Doug Bonderud

Jan 29th 2021

Color Me Concerned: The Green Sky Tornado Theory


Meteorological phenomena conspire to create a host of wild and wonderful outcomes, from “superbolt” lightning that strikes with the force of a low-yield nuclear bomb to pastel-colored “supernumerary” rainbows that occur under the arch of their primary counterparts when sunlight shines through small, similarly-sized water droplets.

There’s also an oft-repeated adage that warns of worrisome weather to come: When skies turn green, tornadoes soon follow. But is there any truth to this green sky tornado theory, or is this color concern merely circumstantial?

Not Easy Being Green

Given the potential property and personal damage powerful tornadoes can cause, it’s easy to position this color palate presumption as nothing more than superstition — an unrelated occurrence that isn’t tied to weather patterns directly but happens adjacent to their occurrence.

In fact, green skies prior to significant storms are well documented, suggesting some type of causal link between color and the creation of catastrophic conditions. In an effort to understand this atmospheric advance warning, scientists have already eliminated several explanations, including:

  • Ground reflection — Some theories held that color reflections from green grass or fields were responsible for the observed emerald effect, but the spectra isn’t consistent, and the phenomenon has been observed even when the primary ground color is red or brown soil.
  • Optical obfuscation — Just as rainbows appear to have “ends” that touch the ground, it’s been suggested that the green coloration of clouds is simply an optical illusion. However, meteorological analysis of stormy weather wavelengths has confirmed the presence of green light.

Considering Color Theory: Why Does the Sky Turn Green?

Is it the direct result of tornado formation? The time of day? Or something more exotic?

As it turns out, there’s no single explanation that accounts for every shamrock-colored storm and teal-colored tornado, but several theories may explain common causes:

  • Low-angle sunlight — In the same way that low-angle light through water droplets after a rainstorm creates rainbows, it’s possible the reddish-yellow glow produced by the rising or setting sun combined with blue sky above conspires to create a subtle greenish cast, which may be enhanced when severe storms provide a dark cloud backdrop. In this case, storms don’t serve as the catalyst for green light but instead make it easier to observe.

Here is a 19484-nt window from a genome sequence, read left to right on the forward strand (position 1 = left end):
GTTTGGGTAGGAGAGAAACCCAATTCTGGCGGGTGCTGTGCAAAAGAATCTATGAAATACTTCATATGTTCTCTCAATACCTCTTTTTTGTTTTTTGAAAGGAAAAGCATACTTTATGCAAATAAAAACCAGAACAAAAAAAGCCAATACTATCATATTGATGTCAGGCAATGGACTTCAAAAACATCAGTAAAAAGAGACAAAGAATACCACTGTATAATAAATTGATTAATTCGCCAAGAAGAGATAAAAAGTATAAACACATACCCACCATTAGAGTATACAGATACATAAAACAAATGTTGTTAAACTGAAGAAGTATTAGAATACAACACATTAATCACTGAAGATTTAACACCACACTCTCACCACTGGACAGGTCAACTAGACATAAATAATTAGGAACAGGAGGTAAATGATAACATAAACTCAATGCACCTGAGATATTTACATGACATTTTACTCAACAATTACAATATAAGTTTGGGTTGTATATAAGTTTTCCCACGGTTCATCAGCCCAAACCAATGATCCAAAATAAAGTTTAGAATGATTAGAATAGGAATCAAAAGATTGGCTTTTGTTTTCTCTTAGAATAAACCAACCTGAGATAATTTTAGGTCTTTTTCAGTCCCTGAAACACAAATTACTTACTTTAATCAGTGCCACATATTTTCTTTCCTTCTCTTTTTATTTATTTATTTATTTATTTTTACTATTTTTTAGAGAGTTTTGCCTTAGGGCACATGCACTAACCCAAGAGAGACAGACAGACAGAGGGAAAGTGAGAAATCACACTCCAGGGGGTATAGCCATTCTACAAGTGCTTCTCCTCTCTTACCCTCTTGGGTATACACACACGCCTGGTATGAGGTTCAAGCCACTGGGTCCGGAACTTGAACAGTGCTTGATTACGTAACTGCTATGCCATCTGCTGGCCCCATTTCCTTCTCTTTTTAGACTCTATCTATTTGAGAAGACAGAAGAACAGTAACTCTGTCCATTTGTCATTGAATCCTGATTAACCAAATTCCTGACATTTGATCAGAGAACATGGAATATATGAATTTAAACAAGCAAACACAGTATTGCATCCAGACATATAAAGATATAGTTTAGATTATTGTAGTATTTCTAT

• Water vapor wavelengths — Another theory holds that the blue-tinted water held in large amounts by storm clouds combined with low-angle sunlight creates this green coloration as similarly-sized raindrops scatter sunlight into generally uniform wavelengths.
  • In-storm situations — It’s also possible that falling hail or flashing lightning may act as the genesis of these green effects. In the case of falling hail, light reflected through its crystalline structure may produce a green color between storm clouds and the ground, while lightning crashing through a dusty sky may take on a yellow tinge against blue clouds and combine to create green.

So, why does the sky turn green during a storm? There’s no simple answer. At best, it’s complicated — and unpredictable.

Seeking Storm Signs

While the green sky tornado theory is scientifically sound, it’s worth noting that, even in areas where severe storms are persistent and tornadoes are perpetual, this phenomenon remains rare. In most cases, inclement weather doesn’t come with a color-first calling card. This makes it more important for observers to watch for more common signs, such as sudden changes in temperature, pressure or wind speed and the visible formation of large or rotating cloud masses.

Put simply? When it comes to powerful storms and pulverizing tornadoes, green is tangentially tied to meteorological machinations. But even without chartreuse-colored clouds or spring-colored skies, severe weather can occur; as a result, it’s better to bank on current conditions than bet on color concerns.